In the short run, the market is like a voting machine; in the long run, it’s like a weighing machine, according to economist Benjamin Graham, who is sometimes referred to as the “father of value investing.” Graham’s economic theory still holds for some parts of cryptocurrency, even though he was probably at best dubious about it and its inherent volatility.
Since the introduction of altcoins, the blockchain industry has primarily served as a “vote machine.” Most projects have been financially unsuccessful and even harmful to investors and the industry as a whole. Instead, they have made cryptocurrency into a competition for meme lord popularity and have been quite successful at it.
Sometimes, the rivalry is predicated on whose best future use case is promised; however, if that future materializes is a different matter entirely. It often depends on who can best sell themselves through edgy-looking infographics or crazy token names and a slew of related “dank” memes. Whatever it is, most projects rely primarily on speculation for their success. Graham was alluding to this when he said that ” Voting machine.”
What’s wrong with this, then? The industry could be the perfect place for startups and developers since many foresighted players have amassed fortunes that have changed their lives while playing the game. Continual talk of funding and developing possibly game-changing decentralized technology is the norm. Not at all.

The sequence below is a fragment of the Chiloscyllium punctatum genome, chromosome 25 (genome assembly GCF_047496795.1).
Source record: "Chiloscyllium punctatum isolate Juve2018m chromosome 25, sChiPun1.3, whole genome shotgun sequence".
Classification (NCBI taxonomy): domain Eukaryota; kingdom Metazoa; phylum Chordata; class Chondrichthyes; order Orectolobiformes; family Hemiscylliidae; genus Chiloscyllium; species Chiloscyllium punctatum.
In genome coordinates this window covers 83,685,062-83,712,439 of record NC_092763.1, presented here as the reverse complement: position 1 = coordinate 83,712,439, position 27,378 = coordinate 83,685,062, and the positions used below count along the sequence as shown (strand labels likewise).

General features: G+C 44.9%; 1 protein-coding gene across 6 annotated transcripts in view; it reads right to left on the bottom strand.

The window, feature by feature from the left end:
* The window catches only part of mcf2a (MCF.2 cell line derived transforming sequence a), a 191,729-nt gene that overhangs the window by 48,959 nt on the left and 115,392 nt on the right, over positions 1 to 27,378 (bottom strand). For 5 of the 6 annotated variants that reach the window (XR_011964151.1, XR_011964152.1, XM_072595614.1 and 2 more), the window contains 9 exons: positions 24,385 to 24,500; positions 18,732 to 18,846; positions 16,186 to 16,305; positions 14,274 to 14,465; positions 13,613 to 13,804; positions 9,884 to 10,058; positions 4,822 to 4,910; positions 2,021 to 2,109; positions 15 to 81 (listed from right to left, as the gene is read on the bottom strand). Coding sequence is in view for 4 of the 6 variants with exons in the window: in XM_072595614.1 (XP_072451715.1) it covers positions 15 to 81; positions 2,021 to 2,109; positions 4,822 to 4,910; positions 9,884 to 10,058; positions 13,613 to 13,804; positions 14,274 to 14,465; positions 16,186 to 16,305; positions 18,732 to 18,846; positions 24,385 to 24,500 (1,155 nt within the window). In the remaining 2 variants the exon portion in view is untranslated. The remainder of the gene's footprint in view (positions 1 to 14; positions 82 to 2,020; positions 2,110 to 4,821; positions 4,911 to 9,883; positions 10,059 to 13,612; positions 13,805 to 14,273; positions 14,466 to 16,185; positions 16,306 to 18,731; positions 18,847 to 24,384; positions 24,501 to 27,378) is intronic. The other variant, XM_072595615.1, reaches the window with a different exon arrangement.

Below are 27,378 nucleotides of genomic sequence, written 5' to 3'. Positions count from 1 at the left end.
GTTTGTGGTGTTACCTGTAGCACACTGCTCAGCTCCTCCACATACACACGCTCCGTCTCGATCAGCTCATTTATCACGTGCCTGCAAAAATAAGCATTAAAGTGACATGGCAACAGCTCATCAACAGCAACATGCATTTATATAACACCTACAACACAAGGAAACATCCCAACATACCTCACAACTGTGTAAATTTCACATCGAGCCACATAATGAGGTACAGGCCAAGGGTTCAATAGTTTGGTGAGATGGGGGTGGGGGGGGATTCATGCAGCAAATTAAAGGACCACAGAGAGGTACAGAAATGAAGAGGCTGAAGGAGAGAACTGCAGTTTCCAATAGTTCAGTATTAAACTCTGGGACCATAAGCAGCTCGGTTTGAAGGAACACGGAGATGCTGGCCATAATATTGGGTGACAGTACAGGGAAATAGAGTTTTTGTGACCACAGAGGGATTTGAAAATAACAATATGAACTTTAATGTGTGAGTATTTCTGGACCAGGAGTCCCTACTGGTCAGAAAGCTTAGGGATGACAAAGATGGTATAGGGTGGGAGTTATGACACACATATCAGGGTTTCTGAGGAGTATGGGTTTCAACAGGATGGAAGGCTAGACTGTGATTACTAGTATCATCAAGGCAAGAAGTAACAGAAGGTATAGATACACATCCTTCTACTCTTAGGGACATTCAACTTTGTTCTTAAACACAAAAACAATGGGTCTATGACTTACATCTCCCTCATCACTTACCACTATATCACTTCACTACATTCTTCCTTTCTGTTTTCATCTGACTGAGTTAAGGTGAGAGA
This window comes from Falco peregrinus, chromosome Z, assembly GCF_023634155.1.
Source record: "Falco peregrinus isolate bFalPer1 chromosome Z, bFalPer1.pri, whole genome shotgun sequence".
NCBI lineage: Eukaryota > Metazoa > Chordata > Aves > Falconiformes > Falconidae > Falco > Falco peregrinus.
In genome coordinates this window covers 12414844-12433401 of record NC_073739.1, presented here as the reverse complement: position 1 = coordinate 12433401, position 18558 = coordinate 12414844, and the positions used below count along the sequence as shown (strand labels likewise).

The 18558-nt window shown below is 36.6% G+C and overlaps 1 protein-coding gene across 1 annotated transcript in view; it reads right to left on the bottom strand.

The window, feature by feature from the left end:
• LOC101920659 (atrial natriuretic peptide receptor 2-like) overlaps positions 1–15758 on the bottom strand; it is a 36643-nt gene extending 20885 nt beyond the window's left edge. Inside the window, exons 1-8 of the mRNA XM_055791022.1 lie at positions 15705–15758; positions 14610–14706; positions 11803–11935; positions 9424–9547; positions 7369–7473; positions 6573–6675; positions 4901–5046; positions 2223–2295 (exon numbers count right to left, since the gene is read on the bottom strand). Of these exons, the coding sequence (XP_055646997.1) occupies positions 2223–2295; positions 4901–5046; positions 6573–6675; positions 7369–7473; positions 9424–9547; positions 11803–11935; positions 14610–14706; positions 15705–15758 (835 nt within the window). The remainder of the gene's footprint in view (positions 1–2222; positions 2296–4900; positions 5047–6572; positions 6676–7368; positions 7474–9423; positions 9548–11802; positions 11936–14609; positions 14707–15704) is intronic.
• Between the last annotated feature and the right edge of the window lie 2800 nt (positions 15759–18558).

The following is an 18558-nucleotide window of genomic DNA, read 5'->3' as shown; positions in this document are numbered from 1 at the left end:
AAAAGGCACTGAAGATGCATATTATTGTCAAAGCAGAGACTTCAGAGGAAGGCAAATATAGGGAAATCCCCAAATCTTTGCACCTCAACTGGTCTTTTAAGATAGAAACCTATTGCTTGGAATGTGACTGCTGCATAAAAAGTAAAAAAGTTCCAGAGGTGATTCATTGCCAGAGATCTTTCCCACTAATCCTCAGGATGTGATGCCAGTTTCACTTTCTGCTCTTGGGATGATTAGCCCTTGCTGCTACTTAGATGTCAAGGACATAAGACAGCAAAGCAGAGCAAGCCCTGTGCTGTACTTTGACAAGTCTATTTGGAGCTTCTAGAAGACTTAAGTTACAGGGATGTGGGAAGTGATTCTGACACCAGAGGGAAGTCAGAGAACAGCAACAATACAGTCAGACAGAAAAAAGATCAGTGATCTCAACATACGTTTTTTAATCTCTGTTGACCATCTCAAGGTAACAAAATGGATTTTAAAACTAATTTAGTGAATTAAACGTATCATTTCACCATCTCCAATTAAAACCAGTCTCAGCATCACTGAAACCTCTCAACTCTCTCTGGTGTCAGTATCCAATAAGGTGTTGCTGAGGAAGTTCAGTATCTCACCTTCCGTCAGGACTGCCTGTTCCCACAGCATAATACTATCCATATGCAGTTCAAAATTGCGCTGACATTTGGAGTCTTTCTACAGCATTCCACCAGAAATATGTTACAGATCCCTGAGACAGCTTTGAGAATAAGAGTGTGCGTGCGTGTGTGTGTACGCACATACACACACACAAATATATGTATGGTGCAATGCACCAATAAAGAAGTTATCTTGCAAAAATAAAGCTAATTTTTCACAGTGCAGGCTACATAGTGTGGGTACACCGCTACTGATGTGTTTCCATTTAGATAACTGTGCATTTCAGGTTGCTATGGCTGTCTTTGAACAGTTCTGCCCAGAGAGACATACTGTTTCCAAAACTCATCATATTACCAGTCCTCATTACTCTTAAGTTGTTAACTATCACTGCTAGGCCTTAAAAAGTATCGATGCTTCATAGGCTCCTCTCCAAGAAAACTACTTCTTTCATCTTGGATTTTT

These victories frequently came at the expense of novice investors who were severely misinformed and lacked sophistication. The majority of that value also winds up in the hands of the omnipresent “vaporware merchants,” who mostly sold mispriced goods and failed promises. Therefore, where is Graham’s weighing device, and when will it begin to exert its force?
The Dot-Com Bubble Versus The Crypto Crash
For our purposes, the dot-com bubble is the perfect historical example. The investor’s basic misunderstanding of what any of this is even about, the enthusiasm to shoehorn developing innovation into problems that don’t exist, the excessive access to finance, the lofty promises without any concrete evidence to support them, and finally, are all shared by the two markets (see the domain claims for pets.com, radio.com, broadcast.com, etc.)
Let’s consider things in context:
The dot-com market reached its peak in 2000 at $2.95 trillion. When this article was written, that would be $4.95 trillion after accounting for inflation.
Following that, it fell to a low of $1.195 trillion. That would be $3.27 trillion as of the time of writing this, adjusted for inflation.
Cryptocurrency market capitalization now stands at $2.8 trillion. That would be $1.67 trillion in 2000 after taking inflation into account.
The current low is $1.23 trillion. It would be $0.073 trillion in 2000 after taking inflation into account.
The difference between the dot-com bubble’s top and fall is 59.5 percent.
The current crypto bubble’s high and bottom points are 56%.
Volatility Results From Speed
Even while it seems bleak, the downturn is hardly tragic. Imagine knowing, for example, in 2003 that the tech industry had achieved its market bottom. People believed the technology industry was in terminal decline. The data above could (and should) be interpreted with caution, and it’s important to remember that history rhymes rather than necessarily repeating itself. I started working in the blockchain industry in 2016, and since then, I’ve seen it advance more quickly than almost any other area of finance. Much less willpower is needed to wait out a crypto decline than it was to do so between 2003 and 2010.